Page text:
No one is immune from the coronavirus.
While the number of COVID-19 cases is relatively small compared to the region’s population, there isn’t a single person in Southwest Florida who has not been impacted by the virus. Financial markets and 401(k)plans have collapsed. Schools, businesses and restaurants have temporarily closed. Supermarkets and big box stores cannot keep essential items in stock.
However, the coronavirus is disproportionately impacting lower-income families, particularly those in the service industry—hotels, restaurants, retail stores and attractions.
In Immokalee, nearly half of families were living in poverty before the crisis, and that figure is certain to risein the coming weeks and months as the service industry staggers and agriculture jobs disappear for the summer. Those workers are the parents of students at Guadalupe Center. They work hard, but live paycheck to paycheck. Now, that paycheck is either smaller or non-existent.
Thankfully, local school systems are providing “grab-and-go” meals to students while schools are closed. For many children, it’s the only nutritious, well-balanced meal they will receive. Unfortunately, those programs don’t operate on the weekend, and that concerns Debbie and Bill Toler, community leaders with a passion for helping nonprofits, particularly those focused on education and youth. The Tolers were exploring ways to help locally owned businesses impacted by the economic and health crisis, like Jonesez BBQ, a Fort Myers-based caterer recovering from a barrage of cancellations. Debbie contacted Guadalupe Center to begin developing a plan to feed students and their families.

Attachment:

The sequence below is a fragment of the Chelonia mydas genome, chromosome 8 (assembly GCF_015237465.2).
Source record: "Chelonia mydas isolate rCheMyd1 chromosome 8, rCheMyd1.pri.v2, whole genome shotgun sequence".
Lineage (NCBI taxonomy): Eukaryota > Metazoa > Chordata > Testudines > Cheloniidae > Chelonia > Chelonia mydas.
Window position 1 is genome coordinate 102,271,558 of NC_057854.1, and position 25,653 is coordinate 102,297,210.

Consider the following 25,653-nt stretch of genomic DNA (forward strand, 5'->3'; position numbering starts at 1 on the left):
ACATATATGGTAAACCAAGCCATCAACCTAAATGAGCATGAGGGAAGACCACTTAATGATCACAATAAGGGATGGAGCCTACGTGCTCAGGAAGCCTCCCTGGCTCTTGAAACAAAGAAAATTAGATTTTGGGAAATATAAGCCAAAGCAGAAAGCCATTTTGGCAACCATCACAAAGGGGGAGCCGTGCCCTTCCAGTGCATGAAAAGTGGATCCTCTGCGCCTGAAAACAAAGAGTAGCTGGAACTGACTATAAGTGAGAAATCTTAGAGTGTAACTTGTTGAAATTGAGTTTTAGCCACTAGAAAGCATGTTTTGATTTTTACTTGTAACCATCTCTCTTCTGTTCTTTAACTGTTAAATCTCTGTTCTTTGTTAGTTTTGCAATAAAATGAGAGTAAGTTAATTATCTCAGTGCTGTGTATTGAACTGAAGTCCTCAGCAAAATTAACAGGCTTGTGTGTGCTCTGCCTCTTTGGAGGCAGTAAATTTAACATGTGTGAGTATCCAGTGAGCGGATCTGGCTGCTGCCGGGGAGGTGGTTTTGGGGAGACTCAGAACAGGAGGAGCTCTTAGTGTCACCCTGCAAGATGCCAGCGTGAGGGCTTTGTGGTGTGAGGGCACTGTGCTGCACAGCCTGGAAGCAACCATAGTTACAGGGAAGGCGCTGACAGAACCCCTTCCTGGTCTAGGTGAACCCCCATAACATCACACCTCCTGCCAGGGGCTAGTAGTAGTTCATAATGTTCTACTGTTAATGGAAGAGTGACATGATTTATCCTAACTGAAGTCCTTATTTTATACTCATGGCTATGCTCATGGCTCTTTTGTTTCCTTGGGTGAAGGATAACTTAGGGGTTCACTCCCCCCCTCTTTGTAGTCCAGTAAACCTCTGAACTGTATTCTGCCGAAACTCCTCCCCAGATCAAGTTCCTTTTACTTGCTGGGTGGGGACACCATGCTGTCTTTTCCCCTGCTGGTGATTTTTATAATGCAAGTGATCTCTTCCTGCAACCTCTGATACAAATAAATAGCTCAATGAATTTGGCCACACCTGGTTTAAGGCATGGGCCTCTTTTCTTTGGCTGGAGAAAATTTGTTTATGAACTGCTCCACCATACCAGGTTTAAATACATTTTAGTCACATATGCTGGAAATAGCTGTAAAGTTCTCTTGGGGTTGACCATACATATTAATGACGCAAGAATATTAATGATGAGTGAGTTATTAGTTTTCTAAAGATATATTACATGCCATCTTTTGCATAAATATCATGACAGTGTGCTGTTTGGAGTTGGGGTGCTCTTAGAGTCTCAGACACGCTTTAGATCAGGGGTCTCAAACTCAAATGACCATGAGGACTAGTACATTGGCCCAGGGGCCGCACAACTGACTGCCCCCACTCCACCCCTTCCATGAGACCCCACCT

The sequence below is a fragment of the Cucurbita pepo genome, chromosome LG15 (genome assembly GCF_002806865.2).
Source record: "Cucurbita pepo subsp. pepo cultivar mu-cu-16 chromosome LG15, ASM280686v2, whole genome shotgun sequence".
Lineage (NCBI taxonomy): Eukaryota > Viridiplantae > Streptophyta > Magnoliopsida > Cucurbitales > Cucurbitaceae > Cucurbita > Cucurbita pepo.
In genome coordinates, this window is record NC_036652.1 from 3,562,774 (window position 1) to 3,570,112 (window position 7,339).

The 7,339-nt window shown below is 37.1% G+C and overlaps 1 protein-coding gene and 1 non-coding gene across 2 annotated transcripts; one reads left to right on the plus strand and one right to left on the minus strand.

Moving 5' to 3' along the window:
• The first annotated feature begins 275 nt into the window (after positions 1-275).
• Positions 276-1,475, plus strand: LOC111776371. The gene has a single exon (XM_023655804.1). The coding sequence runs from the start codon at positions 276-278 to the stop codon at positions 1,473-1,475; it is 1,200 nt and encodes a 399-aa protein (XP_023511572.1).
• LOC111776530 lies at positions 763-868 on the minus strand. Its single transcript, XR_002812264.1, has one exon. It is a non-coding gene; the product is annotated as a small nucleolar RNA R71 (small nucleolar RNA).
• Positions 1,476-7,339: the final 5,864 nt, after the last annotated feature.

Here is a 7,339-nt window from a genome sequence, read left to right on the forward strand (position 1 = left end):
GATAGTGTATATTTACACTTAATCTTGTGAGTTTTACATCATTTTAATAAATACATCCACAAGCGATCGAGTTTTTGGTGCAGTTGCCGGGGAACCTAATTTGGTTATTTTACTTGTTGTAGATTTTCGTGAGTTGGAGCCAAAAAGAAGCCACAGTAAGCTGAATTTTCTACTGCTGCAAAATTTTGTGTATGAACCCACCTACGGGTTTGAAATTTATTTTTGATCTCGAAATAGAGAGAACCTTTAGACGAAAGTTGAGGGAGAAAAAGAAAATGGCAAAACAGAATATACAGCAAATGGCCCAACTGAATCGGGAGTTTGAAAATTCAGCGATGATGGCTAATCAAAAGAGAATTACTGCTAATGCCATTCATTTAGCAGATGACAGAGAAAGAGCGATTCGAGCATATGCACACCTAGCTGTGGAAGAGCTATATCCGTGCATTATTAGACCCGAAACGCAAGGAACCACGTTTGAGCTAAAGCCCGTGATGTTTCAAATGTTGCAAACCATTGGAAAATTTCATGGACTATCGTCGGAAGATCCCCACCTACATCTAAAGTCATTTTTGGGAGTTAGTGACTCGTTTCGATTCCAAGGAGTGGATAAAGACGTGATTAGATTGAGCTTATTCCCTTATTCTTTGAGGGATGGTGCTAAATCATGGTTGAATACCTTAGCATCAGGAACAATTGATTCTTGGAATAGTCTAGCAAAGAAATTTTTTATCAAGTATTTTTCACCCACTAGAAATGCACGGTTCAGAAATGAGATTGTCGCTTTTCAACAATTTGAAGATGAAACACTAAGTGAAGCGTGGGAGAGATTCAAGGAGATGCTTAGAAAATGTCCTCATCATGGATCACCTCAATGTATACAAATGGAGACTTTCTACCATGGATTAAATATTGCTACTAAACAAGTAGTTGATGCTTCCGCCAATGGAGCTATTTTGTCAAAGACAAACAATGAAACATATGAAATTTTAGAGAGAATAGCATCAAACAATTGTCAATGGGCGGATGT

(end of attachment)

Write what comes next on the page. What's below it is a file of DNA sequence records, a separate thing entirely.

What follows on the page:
Jonesez BBQ’s three food trucks rolled into Immokalee on Saturday, March 21, serving 1,000 hot meals–pulled chicken and pork, rice, beans and rolls–in drive-thru style lines to minimize contact and follow federal guidelines for social distancing.To increase the impact across several geographical areas and reach more families, the trucks were stationed at Guadalupe Center’s Monaghan Family Early Childhood Education Campus, as well as at community partners Pathways Early Learning Center and Redlands Christian Migrant Association. All three organizations serve the students of Immokalee. The Tolers have generously supported Guadalupe Center for years and were happy to partner on another meaningful event.
“We truly believe in their mission and they service some of the neighborhoods that really need it the most,”Debbie said. “They take care of educational needs of so many children in the community and it’s beyond just the children–it’s the entire family.”
Guadalupe Center’s weekly Smart Start family literacy program, for example, shows parents how to facilitate in-home learning and ensure that children are reaching age-appropriate development milestones.Guadalupe Center also has partnered with the Immokalee Unmet Needs Coalition to help provide housing for families whose homes were severely damaged by Hurricane Irma.
Guadalupe Center relies on assistance from generous supporters like the Tolers to carry out its mission of breaking the cycle of poverty through education for the children of Immokalee. The center’s nationally accredited Early Childhood Education Program, After-school Tutoring & Summer Enrichment Program and college preparatory Tutor Corps Program have become models for communities serving similar demographics.
“Really, it’s more than the food that we’re serving them,” Debbie said while helping package meals for families. “It’s providing additional support and letting them know that as a community, we’re here for them.”
Dawn Montecalvo, president of Guadalupe Center, said support from the community is helping deliver exceptional results, like statistics showing that 95% of children meet or exceed kindergarten readiness measures and 94% of Tutor Corps students graduate with a post secondary degree.
In a time of crisis, Dawn hopes the Tolers’ act of generosity serves as an inspiration to others in Southwest Florida.
“Take care of your family’s needs first, but if you have the ability and means to help others, please go ahead and do it,” she said. “There are so many families and children in Southwest Florida that are going to have a very difficult spring and summer, but coming together as one will help our community grow stronger.”
Tracy Connelly is Vice President of Development at Guadalupe Center.To help students and their families,please visit GuadalupeCenter.org/how-to-give or call (239)657-7711.